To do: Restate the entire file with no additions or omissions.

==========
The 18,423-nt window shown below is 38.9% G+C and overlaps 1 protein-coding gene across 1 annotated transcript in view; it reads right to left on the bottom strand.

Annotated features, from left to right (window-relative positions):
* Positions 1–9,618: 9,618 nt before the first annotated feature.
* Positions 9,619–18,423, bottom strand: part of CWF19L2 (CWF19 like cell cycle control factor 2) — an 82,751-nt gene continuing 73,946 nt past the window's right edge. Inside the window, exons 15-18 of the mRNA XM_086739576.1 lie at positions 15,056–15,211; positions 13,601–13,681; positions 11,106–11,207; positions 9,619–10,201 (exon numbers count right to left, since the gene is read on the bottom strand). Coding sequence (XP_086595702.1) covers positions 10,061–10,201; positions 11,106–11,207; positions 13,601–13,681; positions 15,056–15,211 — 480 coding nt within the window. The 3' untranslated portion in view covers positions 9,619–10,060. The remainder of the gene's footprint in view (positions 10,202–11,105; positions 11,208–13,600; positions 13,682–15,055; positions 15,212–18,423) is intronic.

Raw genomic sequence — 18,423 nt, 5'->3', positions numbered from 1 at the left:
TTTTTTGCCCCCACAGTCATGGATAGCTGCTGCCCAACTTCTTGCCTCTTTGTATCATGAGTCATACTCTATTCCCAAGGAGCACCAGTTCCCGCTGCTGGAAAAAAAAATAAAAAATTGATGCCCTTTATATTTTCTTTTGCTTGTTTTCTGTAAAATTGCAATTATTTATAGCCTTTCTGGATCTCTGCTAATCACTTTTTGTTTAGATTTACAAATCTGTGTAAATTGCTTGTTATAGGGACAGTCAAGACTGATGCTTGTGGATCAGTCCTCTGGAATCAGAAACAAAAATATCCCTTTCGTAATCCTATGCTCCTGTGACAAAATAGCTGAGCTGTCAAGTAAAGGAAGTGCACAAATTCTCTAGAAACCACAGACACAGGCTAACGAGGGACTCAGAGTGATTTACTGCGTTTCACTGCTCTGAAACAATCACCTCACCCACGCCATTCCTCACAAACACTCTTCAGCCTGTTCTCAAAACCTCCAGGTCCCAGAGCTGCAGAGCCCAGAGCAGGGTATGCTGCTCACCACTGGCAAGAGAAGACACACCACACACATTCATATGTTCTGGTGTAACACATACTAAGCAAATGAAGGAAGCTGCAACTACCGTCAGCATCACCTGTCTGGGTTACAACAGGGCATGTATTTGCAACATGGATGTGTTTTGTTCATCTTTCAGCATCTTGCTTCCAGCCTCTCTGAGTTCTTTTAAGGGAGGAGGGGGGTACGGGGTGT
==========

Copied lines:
The 18,423-nt window shown below is 38.9% G+C and overlaps 1 protein-coding gene across 1 annotated transcript in view; it reads right to left on the bottom strand.

Annotated features, from left to right (window-relative positions):
* Positions 1–9,618: 9,618 nt before the first annotated feature.
* Positions 9,619–18,423, bottom strand: part of CWF19L2 (CWF19 like cell cycle control factor 2) — an 82,751-nt gene continuing 73,946 nt past the window's right edge. Inside the window, exons 15-18 of the mRNA XM_086739576.1 lie at positions 15,056–15,211; positions 13,601–13,681; positions 11,106–11,207; positions 9,619–10,201 (exon numbers count right to left, since the gene is read on the bottom strand). Coding sequence (XP_086595702.1) covers positions 10,061–10,201; positions 11,106–11,207; positions 13,601–13,681; positions 15,056–15,211 — 480 coding nt within the window. The 3' untranslated portion in view covers positions 9,619–10,060. The remainder of the gene's footprint in view (positions 10,202–11,105; positions 11,208–13,600; positions 13,682–15,055; positions 15,212–18,423) is intronic.

Raw genomic sequence — 18,423 nt, 5'->3', positions numbered from 1 at the left:
TTTTTTGCCCCCACAGTCATGGATAGCTGCTGCCCAACTTCTTGCCTCTTTGTATCATGAGTCATACTCTATTCCCAAGGAGCACCAGTTCCCGCTGCTGGAAAAAAAAATAAAAAATTGATGCCCTTTATATTTTCTTTTGCTTGTTTTCTGTAAAATTGCAATTATTTATAGCCTTTCTGGATCTCTGCTAATCACTTTTTGTTTAGATTTACAAATCTGTGTAAATTGCTTGTTATAGGGACAGTCAAGACTGATGCTTGTGGATCAGTCCTCTGGAATCAGAAACAAAAATATCCCTTTCGTAATCCTATGCTCCTGTGACAAAATAGCTGAGCTGTCAAGTAAAGGAAGTGCACAAATTCTCTAGAAACCACAGACACAGGCTAACGAGGGACTCAGAGTGATTTACTGCGTTTCACTGCTCTGAAACAATCACCTCACCCACGCCATTCCTCACAAACACTCTTCAGCCTGTTCTCAAAACCTCCAGGTCCCAGAGCTGCAGAGCCCAGAGCAGGGTATGCTGCTCACCACTGGCAAGAGAAGACACACCACACACATTCATATGTTCTGGTGTAACACATACTAAGCAAATGAAGGAAGCTGCAACTACCGTCAGCATCACCTGTCTGGGTTACAACAGGGCATGTATTTGCAACATGGATGTGTTTTGTTCATCTTTCAGCATCTTGCTTCCAGCCTCTCTGAGTTCTTTTAAGGGAGGAGGGGGGTACGGGGTGT